The trial court and the Eleventh Circuit accepted this reasoning, but the U.S. Supreme Court found defendants' argument unpersuasive, stating that Section 92 could relate to both/either banking or insurance, "[j]ust as an ordinance forbidding dogs in city parks specifically relates to dogs and to parks." As a result, the Supreme Court held that Section 92 prevailed over Florida's restrictive statute.

Banks are reporting that they will approach the market cautiously -- first by selling life insurance, which is widely perceived to be more profitable -- and eventually moving into other markets such as health insurance, automobile insurance and homeowners' policies. The ruling will dovetail with recent efforts by major financial institutions to offer one-stop financial shopping for consumers. Yet, many regulatory issues remain to be resolved. For instance, it is unclear who will be responsible for regulating the banks' insurance business. In the case of annuities in Florida, the Comptroller of the Currency has regulated national banks concerning issues such as the physical location of insurance agent services on the premises and the use of confidential information of banking customers for marketing purposes, and the Florida Insurance Commissioner has regulated the agents and their activities, e.g., licensing, premium collection, compensation, commission sharing and advertising.

While the ruling on its face applies only to national banks, it is difficult to imagine how state banks can be left behind without eventually causing an outflow from the state and into the national banking system.

A result of the ruling is that Florida will shortly see banks purchasing small-town insurance agencies. Another likely result is that some independent insurance agents will lose business, and hence, their jobs. But yet another likely consequence will be that the same industry that will be responsible for their termination will rehire them to manage the insurance end of the banking business. In any event, independent insurance agents are separately lobbying Congress to impose more legislative restrictions on banks' sales of insurance in an effort to hold on to their business.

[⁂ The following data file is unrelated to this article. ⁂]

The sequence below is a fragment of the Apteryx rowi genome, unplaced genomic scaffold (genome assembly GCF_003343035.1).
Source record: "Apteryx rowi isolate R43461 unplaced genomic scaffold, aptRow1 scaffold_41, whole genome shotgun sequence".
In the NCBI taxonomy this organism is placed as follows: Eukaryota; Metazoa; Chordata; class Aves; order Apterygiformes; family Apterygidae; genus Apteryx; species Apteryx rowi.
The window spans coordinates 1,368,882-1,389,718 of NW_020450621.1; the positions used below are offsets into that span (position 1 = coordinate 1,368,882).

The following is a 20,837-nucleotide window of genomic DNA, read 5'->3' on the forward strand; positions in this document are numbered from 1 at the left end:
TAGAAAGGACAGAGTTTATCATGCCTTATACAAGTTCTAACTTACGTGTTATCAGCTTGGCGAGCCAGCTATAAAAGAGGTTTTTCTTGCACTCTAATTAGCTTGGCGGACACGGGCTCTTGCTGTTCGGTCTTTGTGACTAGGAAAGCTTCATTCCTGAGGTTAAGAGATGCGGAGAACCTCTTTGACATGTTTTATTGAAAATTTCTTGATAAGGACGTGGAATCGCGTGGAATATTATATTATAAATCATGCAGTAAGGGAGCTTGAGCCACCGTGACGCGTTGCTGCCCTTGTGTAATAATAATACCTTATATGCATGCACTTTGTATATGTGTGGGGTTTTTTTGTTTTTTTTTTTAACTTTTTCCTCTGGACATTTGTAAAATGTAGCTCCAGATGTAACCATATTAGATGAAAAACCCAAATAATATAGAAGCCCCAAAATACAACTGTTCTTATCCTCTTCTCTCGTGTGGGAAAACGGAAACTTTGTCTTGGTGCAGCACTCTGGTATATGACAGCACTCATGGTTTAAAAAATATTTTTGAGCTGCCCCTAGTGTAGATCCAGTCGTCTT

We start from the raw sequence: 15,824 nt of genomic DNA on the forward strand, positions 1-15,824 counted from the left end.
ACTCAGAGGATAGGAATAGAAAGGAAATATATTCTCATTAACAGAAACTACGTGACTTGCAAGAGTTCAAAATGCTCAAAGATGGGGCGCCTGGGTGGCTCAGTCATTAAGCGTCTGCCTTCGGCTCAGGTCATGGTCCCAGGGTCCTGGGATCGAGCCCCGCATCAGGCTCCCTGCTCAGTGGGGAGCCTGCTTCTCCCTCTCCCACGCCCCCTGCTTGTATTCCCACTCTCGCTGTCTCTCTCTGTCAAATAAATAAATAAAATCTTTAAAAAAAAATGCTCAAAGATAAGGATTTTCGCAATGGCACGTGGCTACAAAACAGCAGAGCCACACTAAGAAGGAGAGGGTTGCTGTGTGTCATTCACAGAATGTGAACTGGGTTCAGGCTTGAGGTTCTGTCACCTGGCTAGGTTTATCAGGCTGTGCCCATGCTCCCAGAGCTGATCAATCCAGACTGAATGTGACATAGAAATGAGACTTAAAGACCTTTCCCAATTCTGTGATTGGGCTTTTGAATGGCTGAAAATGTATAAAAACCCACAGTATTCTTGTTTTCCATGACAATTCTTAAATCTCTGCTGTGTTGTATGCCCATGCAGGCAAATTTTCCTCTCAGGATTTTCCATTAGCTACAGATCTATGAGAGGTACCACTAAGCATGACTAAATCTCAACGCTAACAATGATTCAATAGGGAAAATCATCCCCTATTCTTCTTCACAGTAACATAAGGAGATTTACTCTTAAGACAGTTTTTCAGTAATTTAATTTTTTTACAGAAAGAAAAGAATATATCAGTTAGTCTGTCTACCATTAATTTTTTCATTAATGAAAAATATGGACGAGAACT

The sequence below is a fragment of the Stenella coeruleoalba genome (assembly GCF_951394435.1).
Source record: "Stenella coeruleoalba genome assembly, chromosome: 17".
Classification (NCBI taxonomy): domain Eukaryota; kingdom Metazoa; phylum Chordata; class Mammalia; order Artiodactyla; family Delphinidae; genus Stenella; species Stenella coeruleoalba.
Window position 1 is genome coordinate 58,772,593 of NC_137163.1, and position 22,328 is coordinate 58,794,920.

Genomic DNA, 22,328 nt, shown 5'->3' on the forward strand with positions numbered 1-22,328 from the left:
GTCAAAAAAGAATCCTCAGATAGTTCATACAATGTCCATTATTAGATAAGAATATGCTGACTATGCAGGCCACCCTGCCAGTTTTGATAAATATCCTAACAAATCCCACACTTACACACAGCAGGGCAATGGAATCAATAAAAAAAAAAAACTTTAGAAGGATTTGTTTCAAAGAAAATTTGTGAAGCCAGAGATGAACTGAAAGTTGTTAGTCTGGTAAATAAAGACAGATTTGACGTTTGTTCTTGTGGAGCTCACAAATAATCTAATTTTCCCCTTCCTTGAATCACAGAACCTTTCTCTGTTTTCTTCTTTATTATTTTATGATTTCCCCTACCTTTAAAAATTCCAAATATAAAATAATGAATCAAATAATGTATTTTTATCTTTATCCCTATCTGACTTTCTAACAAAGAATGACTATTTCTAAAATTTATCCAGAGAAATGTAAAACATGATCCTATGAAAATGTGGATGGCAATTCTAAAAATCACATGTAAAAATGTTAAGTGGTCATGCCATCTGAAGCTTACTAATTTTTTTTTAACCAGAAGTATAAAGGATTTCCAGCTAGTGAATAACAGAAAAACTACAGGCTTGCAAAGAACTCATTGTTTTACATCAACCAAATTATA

This is the second Supreme Court ruling within a year to step on the insurance industry's toes. In August, the Supreme Court held that banks could also sell annuities directly to customers. Annuities are tax-deferred investments, traditionally sold by insurance companies, which pay out benefits in installments at some point in the future. They are commonly used for financing retirement. Insurance agents had argued in that case that annuities were a form of insurance, and, hence banks were prohibited from selling them. Since that ruling, banks have cornered approximately 20% of the annuities market. Insurers who have been signing contracts with banks for the sale of annuities are likely to read Barnett with favor. But the independent agents are likely to view the ruling as another major intrusion into their turf.

Banks still are not generally allowed to underwrite insurance, and Barnett did not change that law. However, in light of Barnett and the August Supreme Court decision regarding annuities, we can expect to see a change in the traditional distinction between banking and insurance over a relatively short period of time, unless Congress enacts restrictive legislation.

This GT ALERT is issued for informational purposes only and is not intended to be construed or used as general legal advice. Greenberg Traurig attorneys provide practical, result-oriented strategies and solutions tailored to meet our clients’ individual legal needs.